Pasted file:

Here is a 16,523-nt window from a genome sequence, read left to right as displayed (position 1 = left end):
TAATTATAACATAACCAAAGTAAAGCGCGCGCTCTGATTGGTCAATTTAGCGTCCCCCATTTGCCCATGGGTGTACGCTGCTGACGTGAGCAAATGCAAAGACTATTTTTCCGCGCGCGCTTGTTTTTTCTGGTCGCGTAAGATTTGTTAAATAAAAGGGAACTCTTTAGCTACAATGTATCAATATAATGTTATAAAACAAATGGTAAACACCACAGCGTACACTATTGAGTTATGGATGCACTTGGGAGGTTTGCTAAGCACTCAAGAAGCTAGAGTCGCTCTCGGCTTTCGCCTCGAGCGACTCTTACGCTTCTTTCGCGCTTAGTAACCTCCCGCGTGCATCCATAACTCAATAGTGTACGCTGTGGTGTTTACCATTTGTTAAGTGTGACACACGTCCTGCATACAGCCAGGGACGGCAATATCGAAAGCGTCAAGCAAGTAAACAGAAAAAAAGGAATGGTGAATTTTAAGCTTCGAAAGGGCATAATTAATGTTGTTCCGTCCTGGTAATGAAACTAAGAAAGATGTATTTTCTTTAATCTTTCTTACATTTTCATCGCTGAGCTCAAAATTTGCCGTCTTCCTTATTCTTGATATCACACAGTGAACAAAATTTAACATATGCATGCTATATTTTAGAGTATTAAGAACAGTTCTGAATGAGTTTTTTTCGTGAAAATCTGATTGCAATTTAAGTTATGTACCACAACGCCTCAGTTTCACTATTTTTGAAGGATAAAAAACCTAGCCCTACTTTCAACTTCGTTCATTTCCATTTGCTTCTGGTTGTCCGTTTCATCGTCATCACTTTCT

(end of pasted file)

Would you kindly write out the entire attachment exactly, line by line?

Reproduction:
Here is a 16,523-nt window from a genome sequence, read left to right as displayed (position 1 = left end):
TAATTATAACATAACCAAAGTAAAGCGCGCGCTCTGATTGGTCAATTTAGCGTCCCCCATTTGCCCATGGGTGTACGCTGCTGACGTGAGCAAATGCAAAGACTATTTTTCCGCGCGCGCTTGTTTTTTCTGGTCGCGTAAGATTTGTTAAATAAAAGGGAACTCTTTAGCTACAATGTATCAATATAATGTTATAAAACAAATGGTAAACACCACAGCGTACACTATTGAGTTATGGATGCACTTGGGAGGTTTGCTAAGCACTCAAGAAGCTAGAGTCGCTCTCGGCTTTCGCCTCGAGCGACTCTTACGCTTCTTTCGCGCTTAGTAACCTCCCGCGTGCATCCATAACTCAATAGTGTACGCTGTGGTGTTTACCATTTGTTAAGTGTGACACACGTCCTGCATACAGCCAGGGACGGCAATATCGAAAGCGTCAAGCAAGTAAACAGAAAAAAAGGAATGGTGAATTTTAAGCTTCGAAAGGGCATAATTAATGTTGTTCCGTCCTGGTAATGAAACTAAGAAAGATGTATTTTCTTTAATCTTTCTTACATTTTCATCGCTGAGCTCAAAATTTGCCGTCTTCCTTATTCTTGATATCACACAGTGAACAAAATTTAACATATGCATGCTATATTTTAGAGTATTAAGAACAGTTCTGAATGAGTTTTTTTCGTGAAAATCTGATTGCAATTTAAGTTATGTACCACAACGCCTCAGTTTCACTATTTTTGAAGGATAAAAAACCTAGCCCTACTTTCAACTTCGTTCATTTCCATTTGCTTCTGGTTGTCCGTTTCATCGTCATCACTTTCT